In many states, hearing loss coverage is not a required part of standard health insurance. CNN’s article, “Hearing Loss an ‘Invisible,’ and Widely Uninsured, Problem,” explains how this impacts Americans:
“If hearing loss were officially considered a disability, it would rank as the largest disability class in the country. Some 37 million people suffer from hearing loss, according to the Centers for Disease Control and Prevention, and that number will only grow as the population ages.
“Yet most private medical insurance doesn’t cover the cost of hearing aids. While the Department of Veterans Affairs often pays for them, in most cases Medicare, which covers many more people, does not.”
Read the full article at CNN.com
The dangers to children of secondhand smoke have long been known. Since 1964, numerous U.S. Surgeon General’s reports have made clear the health issues linked to tobacco and secondhand smoke in children.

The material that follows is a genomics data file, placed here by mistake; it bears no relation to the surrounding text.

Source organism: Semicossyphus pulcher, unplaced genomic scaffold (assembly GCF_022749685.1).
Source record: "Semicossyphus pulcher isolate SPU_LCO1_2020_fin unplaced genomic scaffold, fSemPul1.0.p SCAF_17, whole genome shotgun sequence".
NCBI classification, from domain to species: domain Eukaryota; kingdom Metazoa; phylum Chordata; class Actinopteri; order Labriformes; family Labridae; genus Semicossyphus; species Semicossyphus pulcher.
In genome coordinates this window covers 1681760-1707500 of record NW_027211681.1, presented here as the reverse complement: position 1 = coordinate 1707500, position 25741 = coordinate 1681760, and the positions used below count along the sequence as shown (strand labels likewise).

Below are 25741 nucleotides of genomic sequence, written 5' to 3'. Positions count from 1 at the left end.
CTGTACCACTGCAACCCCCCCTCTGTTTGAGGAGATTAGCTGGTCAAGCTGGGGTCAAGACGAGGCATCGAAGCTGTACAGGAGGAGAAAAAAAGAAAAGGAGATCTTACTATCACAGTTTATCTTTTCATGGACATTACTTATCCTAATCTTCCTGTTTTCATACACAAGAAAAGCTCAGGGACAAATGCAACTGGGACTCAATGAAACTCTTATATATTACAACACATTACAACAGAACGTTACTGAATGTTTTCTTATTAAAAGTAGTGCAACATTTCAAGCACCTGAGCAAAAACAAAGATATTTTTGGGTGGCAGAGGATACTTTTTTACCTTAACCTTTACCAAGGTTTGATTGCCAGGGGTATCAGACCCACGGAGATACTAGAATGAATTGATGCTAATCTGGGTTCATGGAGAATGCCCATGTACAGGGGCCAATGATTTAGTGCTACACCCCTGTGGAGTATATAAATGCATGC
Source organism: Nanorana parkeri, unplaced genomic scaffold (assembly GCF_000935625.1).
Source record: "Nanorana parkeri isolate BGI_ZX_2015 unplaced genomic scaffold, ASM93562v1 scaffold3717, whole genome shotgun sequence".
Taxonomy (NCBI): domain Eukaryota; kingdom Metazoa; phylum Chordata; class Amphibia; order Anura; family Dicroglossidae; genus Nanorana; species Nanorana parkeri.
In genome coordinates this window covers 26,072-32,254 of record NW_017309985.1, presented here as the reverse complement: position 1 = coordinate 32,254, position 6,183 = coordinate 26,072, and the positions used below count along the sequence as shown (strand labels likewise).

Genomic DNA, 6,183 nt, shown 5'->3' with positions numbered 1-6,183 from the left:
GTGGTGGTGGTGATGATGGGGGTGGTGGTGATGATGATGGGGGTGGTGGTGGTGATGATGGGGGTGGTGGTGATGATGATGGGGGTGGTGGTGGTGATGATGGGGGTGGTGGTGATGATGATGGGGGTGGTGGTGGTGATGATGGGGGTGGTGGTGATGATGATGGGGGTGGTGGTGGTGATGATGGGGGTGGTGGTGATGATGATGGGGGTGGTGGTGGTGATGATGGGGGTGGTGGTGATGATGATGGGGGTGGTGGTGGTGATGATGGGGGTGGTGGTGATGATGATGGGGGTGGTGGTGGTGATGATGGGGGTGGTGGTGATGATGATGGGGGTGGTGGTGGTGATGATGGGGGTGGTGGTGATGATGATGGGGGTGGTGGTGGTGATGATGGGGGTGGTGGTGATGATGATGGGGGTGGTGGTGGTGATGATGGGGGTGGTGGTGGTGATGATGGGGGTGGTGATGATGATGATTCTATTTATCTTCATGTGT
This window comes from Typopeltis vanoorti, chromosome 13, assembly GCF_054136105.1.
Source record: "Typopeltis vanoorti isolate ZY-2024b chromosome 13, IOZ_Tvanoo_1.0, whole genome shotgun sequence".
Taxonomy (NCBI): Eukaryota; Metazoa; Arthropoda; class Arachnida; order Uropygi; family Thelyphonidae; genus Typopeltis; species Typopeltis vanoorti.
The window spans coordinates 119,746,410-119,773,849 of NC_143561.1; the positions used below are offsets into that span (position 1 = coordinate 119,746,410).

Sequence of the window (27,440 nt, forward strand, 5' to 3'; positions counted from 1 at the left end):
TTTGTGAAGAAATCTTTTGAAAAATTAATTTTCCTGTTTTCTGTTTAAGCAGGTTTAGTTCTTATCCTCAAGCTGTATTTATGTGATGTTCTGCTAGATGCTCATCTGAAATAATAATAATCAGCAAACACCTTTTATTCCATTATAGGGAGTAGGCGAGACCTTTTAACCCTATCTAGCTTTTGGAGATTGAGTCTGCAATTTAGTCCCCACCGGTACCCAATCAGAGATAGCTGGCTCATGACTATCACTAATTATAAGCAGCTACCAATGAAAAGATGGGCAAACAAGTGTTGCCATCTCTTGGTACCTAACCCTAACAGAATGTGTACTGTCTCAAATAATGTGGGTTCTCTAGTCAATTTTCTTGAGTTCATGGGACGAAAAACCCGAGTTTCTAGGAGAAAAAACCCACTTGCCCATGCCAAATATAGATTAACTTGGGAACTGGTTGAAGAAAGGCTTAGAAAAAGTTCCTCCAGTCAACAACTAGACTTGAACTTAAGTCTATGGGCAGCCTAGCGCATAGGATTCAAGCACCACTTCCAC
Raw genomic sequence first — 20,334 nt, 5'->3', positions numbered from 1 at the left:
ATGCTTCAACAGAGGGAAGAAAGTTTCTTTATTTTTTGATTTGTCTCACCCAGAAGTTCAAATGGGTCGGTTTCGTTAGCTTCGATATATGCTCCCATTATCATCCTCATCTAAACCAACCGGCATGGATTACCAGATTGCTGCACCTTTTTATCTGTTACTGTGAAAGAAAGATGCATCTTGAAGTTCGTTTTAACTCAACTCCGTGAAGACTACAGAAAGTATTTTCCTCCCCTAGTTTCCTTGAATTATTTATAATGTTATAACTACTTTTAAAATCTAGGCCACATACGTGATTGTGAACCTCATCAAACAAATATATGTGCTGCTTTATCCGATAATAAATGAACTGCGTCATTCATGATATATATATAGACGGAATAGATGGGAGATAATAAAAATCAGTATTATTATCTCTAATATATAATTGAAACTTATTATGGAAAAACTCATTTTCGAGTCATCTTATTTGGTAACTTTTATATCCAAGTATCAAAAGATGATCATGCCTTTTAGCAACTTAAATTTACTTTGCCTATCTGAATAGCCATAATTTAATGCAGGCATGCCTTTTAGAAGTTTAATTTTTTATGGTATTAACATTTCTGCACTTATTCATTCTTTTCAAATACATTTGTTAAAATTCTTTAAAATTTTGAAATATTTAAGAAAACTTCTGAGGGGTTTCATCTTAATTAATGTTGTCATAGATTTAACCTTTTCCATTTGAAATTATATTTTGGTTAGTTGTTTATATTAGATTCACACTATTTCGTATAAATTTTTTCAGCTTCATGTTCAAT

According to the American Cancer Society, “children’s growing bodies are especially sensitive to the poisons in secondhand smoke. Asthma, lung infections and ear infections are more common in children who are around smokers.” Read More
Most individuals who use hearing aids or cochlear implants will tell you that while their devices can be extremely helpful in hearing one or several speakers at close range, they can be less successful at deciphering what’s being said over an airport’s public address system, in a large chapel during a church service or even at a ticket-seller’s window.
“Hearing Loops” are changing that, by making most hearing aids and cochlear implants also function as customized wireless loudspeakers. Loops transmit sound clearly and directly into the hearing device, with zero background noise.
Consumer advocates are working with the Hearing Loss Association of America and the American Academy of Audiology to let more people know about hearing loops and have more loops installed in public places around the country. Read More